Before I left for my first trip to Europe I was worried, even a little scared, to be staying in hostels. I had not known many people who traveled abroad and no one told me what to expect. Mostly, people mentioned that there is a horror movie with the name Hostel… but I was determined to give them a chance because my budget was depending on it!
It has now been 5 years since I started staying in hostels; I cannot even count how many I have stayed in! I still think they are one of the best types of accommodation all around the world. They are cheap, comfortable, and a great place to meet other travelers. And they are definitely not scary at all.
What is a hostel?
A hostel is a type of inexpensive accommodation that is catered to young travelers and budget travelers. Hostels typically have dorm rooms with at least 4 beds and sometimes up to 16 beds in a room. Typically, the more beds, the cheaper nightly rate. These rooms can be mixed gender, female only or male only. As a lady, if I’m traveling alone, I typically book a female dorm room. But if I’m traveling with a bunch of people we normally book a mixed dorm. There is typically a locker of sorts so you are able to lock your valuables in a dorm room. Hostels may offer private rooms too, which is often cheaper than a hotel room.
The bathroom in hostels can be a variety of different things, it can be a private bathroom that is inside the dorm room, a shared bathroom down the hall that has a bunch of stalls.
Some hostels offer a free basic breakfast with the stay for more value. Most will also have a kitchen so you can cook your own meals, which is typically cheaper than eating out at restaurants. They also have common areas to hang out and make new international friends. These common areas sometimes have a pool table, board games, a pool, and ping pong. Another benefit of hostels is they commonly have laundry rooms for you to clean your clothes which is a lifesaver for long-term travelers!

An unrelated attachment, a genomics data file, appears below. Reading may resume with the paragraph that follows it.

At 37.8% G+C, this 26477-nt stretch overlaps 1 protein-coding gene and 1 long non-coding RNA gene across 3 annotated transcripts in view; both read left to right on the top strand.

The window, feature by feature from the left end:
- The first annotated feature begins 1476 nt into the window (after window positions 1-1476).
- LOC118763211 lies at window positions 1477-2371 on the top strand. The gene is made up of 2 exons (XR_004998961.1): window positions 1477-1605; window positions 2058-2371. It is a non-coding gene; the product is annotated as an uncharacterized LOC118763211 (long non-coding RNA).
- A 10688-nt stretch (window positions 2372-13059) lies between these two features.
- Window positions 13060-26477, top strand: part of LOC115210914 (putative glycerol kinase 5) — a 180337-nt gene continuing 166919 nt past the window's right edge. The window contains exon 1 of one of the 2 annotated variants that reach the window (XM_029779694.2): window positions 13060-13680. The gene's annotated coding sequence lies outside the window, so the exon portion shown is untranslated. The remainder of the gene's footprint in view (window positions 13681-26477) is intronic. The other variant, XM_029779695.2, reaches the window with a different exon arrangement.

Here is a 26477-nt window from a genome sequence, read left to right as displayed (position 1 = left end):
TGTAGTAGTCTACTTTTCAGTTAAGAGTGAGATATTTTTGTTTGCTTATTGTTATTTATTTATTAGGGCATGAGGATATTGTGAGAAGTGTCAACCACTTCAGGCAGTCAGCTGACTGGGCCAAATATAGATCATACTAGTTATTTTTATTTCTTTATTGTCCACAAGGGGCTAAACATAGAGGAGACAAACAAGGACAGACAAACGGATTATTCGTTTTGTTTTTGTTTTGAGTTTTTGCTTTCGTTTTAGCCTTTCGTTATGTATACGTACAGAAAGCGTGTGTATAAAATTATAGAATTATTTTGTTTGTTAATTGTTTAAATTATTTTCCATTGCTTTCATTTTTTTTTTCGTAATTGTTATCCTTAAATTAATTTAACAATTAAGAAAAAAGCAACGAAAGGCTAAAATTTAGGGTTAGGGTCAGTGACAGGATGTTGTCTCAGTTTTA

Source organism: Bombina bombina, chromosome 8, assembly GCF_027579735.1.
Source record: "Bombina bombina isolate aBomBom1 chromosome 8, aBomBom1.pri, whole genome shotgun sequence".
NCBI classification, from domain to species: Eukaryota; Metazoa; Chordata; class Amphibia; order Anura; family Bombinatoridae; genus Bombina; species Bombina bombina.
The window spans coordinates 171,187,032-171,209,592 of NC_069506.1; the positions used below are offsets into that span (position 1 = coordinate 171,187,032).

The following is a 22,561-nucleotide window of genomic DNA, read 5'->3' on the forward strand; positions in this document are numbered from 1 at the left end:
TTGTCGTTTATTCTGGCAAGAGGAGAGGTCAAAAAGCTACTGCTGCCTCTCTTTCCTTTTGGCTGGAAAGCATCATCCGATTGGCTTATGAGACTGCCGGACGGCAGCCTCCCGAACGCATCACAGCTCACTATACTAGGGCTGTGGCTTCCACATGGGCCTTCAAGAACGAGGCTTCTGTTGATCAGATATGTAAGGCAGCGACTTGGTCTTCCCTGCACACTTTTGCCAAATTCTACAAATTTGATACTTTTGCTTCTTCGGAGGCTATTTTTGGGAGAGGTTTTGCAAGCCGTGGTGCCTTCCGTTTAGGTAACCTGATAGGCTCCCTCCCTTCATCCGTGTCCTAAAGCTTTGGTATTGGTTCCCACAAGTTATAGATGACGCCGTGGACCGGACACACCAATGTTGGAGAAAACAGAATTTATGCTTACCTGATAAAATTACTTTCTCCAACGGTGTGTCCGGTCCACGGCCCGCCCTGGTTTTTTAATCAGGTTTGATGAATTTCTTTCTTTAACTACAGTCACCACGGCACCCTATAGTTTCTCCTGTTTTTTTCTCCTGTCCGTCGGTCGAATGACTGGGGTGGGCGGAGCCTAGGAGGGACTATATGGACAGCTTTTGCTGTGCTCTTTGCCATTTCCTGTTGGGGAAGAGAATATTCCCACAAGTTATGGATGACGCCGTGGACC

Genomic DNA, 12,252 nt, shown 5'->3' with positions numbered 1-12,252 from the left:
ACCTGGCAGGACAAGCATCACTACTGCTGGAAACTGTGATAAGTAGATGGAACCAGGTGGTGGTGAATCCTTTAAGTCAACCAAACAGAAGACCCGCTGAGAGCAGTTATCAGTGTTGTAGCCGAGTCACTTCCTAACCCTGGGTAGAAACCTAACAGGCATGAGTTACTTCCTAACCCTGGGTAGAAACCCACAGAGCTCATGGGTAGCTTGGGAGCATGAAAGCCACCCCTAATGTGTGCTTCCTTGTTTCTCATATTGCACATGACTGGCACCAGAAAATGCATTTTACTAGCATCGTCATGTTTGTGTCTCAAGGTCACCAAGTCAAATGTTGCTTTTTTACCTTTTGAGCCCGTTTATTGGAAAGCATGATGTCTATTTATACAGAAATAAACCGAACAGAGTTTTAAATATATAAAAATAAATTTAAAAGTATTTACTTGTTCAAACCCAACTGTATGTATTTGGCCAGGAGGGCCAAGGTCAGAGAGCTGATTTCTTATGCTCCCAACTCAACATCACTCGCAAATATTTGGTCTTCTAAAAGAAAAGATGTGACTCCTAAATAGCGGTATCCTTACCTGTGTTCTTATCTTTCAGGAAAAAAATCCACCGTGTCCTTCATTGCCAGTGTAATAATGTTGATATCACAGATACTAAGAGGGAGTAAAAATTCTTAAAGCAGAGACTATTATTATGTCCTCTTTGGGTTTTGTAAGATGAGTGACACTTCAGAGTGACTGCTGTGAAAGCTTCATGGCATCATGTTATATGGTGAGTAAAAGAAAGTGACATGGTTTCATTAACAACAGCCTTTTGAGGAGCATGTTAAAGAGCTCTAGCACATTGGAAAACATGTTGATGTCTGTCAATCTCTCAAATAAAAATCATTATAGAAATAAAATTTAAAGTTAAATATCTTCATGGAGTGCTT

How to book a hostel
The best way to book hostels is through Hostelworld.com or Booking.com. I typically start my search with Hostelworld.com and start favoriting a few that I am interested in. I will compare the price with the location, reviews and the photos. I always make sure there are lockers in the dorm rooms and then a kitchen to cook my own food. I also like to have free breakfast because I am always pretty hungry when I wake up. Then I will go to Booking.com and check if any of the ones I have favorited have my genius discount (which is a 10-15% discount that is offered on certain properties to Booking.com members who have booked with them at least two times). The price difference isn’t typically a lot so I will normally book on Booking.com because I can earn better rewards from them.
Want to sign up for Booking.com? Use this link and receive $15 off your first booking!
When I am traveling as a solo female, I typically book a 4 bed female dorm room, just to be safe. With a group of friends, I typically book a mixed dorm room which works out great if you have at least 4 people. Then it becomes a 4 bed private room!